It’s been a while since I reviewed a mobile game, and so far, Lion Studios’s “Mr Bullet” is the only one I’ve played that is worth talking about.
“Mr Bullet” is simple but addicting. You’re an assassin/secret agent (story isn’t very important with this game) and you must defeat slews of enemies by either ricocheting your bullets off the walls of the game, or do the same with grenades. The game is a physics puzzler and as such works well on mobile, though it would work well on handheld consoles.
The game has six major modes: Classic, Grenades, Friendly Fire, Hostages, Missions and Duel, though there are unlockable minigames that are great for about 10 minutes of fun each (the minigames are pretty disposable and don’t add much value to the game).
In Classic, you shoot through 320 levels of various different themes, such as “Bullet City” (city-themes backgrounds), “Shogun’s Castle” (feudal Japanese backgrounds), “The Penitentiary” (prison-themed backgrounds), “Graveyard” (Halloween-themed backgrounds) and much more. Classic’s only defining feature is that you can only shoot enemies and not yourself. In every game mode except for the game’s minigames, your character is immobile, meaning the sole factor you have to focus on is how to ricochet your bullets to kill the level’s enemies. Classic boasts the most level themes and the second most levels of any mode, as every other mode features themes that first appeared in Classic.
Friendly Fire is as the name suggests; you can shoot yourself. It boasts 108 levels.
Grenades is also as its name suggests; you use grenades instead of bullets, which all blow up after a few seconds (you do not get to choose its intervals). Grenades introduces a throwing arc that allows you to choose the direction and intensity of your throw. There is no Friendly Fire version of Grenades, and it boasts 84 levels.
Hostages is also as the name suggests; the object of the game is to kill all enemies without harming the level’s hostage(s). It has 84 levels.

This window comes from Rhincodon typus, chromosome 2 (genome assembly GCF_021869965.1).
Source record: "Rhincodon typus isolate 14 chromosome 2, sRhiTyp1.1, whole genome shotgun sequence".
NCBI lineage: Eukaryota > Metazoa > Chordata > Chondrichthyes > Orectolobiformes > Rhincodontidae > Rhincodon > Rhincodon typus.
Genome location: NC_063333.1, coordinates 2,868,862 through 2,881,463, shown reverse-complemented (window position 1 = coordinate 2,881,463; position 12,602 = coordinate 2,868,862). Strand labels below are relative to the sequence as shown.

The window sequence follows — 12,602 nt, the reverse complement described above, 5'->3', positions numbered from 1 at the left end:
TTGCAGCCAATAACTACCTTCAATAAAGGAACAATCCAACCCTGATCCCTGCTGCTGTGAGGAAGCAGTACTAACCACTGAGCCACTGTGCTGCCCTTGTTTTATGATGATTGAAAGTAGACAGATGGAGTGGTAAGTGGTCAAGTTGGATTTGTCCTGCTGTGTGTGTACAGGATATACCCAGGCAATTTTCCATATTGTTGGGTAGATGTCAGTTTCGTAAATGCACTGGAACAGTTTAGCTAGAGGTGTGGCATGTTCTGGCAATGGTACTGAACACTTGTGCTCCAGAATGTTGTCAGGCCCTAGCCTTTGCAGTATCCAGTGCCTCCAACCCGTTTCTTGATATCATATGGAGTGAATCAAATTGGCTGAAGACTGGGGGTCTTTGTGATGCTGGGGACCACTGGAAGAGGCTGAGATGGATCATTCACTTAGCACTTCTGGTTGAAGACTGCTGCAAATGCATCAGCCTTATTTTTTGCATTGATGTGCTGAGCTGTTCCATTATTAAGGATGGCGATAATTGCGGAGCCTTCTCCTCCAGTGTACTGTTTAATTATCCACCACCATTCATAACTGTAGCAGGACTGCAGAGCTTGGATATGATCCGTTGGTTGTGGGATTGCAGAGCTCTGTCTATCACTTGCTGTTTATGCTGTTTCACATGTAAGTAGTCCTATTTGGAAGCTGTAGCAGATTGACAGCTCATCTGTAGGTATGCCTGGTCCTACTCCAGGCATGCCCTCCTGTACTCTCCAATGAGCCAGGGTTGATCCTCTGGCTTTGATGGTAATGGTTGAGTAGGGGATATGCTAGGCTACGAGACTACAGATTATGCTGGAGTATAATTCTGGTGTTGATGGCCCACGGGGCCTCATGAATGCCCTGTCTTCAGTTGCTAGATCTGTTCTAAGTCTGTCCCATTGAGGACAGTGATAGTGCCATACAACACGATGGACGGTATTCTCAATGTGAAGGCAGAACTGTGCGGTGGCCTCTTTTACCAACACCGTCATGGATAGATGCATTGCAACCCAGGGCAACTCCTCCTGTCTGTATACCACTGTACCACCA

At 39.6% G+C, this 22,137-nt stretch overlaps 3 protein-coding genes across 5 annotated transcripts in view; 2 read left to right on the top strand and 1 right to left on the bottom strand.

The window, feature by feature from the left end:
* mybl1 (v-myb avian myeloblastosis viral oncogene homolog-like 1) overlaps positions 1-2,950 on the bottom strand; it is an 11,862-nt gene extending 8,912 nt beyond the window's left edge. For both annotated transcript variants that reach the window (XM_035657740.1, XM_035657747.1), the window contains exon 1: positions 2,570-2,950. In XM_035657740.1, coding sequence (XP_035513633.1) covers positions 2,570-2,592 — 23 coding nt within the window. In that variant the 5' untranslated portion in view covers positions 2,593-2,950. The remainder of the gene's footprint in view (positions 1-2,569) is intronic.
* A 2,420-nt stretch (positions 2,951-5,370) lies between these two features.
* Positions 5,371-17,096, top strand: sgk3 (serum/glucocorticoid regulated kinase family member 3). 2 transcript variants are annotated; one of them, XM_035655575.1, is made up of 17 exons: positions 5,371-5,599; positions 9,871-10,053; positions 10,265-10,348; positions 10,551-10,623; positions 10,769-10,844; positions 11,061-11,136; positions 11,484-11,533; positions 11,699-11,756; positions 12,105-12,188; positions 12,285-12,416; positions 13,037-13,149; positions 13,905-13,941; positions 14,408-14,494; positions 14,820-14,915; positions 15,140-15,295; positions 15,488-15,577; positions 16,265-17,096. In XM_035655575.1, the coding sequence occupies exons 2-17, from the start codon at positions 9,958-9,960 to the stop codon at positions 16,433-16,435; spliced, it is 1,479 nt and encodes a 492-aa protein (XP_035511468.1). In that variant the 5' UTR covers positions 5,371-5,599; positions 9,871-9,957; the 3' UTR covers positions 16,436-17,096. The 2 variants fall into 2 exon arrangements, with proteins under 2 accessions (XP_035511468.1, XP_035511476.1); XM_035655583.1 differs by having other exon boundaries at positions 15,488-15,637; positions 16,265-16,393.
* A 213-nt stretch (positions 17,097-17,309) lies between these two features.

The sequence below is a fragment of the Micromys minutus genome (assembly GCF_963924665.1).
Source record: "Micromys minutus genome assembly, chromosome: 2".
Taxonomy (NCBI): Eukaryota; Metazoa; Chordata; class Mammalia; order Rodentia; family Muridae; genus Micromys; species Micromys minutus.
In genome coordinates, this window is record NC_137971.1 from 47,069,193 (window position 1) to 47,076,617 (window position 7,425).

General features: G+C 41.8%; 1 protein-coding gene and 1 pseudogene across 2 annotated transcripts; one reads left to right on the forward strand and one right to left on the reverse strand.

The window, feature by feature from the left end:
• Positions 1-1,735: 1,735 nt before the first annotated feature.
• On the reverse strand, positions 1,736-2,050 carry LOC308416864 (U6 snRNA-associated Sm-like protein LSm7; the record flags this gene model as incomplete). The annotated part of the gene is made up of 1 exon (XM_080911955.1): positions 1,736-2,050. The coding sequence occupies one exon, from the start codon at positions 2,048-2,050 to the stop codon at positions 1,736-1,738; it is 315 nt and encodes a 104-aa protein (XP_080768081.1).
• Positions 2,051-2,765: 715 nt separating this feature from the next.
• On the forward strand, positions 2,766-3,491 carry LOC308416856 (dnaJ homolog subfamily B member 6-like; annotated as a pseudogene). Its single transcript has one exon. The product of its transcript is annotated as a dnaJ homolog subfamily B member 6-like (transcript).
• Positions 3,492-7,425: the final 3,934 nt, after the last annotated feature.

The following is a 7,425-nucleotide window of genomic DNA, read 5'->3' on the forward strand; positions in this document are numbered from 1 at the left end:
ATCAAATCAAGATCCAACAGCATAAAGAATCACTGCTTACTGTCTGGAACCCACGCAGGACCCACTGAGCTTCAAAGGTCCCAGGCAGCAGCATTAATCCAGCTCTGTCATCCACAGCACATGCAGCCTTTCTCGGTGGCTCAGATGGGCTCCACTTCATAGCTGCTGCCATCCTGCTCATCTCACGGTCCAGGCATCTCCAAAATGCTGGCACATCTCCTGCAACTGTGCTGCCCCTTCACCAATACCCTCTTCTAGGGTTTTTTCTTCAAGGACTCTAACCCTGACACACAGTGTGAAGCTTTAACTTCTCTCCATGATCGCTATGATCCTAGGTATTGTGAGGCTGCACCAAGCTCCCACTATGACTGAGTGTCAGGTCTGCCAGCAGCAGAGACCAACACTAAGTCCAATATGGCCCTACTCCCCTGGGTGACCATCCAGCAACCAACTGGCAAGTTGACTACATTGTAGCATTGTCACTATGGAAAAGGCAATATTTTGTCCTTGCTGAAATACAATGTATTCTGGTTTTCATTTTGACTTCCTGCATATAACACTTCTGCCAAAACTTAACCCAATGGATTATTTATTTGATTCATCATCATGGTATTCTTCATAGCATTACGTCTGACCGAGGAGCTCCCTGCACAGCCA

Missions is the hardest single player game mode, as it contains levels pertaining to the previous four game modes, but requires you to complete them in a series with a set amount of bullets or grenades. This leads to a lot of repetition and frustration, as it requires you to, at times, complete every level perfectly in order to have enough bullets to proceed. It has 90 series of levels for each mode, totaling 450 level series.
Duel is the game’s competitive multiplayer mode, where you’re randomly selected to fight against an anonymous online opponent. The game has two modes: Bullets or Grenades, with each mode having five levels of play: Training, where it doesn’t cost anything to play (all other levels require you spend in-game currency that you can earn during the single-player modes to play), but there is no reward; Beginners, where it costs 50 of the games’ currency to play, but you get 100 of it for winning; Intermediates, which costs 100 to play, but you get 200 for winning; Killers, which costs 250 to pay but has a payout of 500; and Assassins, which costs 500 to play but has a payout of 1000. Each mode of play is also tied to specific game themes, so if you’re tired of playing the same levels over again, you’ll want to upgrade.
The game also has a medals system, which you earn after winning a match in the paid modes of Duel play. They only serve functionally to unlock higher modes of play, so beginners need not lose all of their cash by entering the high-risk hard modes right out of the gates.
I only play the Training mode for Duel, as I’m not a fan of the game’s gambling mechanics, and I’m not a fan of the game’s two fake currencies: green dollars and red tickets. You’ll get green dollars naturally by playing the game’s single player modes, but there is a finite amount of it you can earn, as each level has a maximum of three dollars you can get collect, and the tickets you’ll almost never get by naturally playing. I understand that free-to-play games need to make their money somewhere, but with ads already regularly interrupting its gameplay, premium features just seem insult to injury.
Overall, “Mr Bullet” is a fine distraction to occupy two to three weeks of your time, but it has little replay value once you complete it. Its Duel mode, which was added this year, keeps some life in the game, but it’s otherwise something that you play all the way through once or twice and then uninstall.
“Mr Bullet” gets a 6/10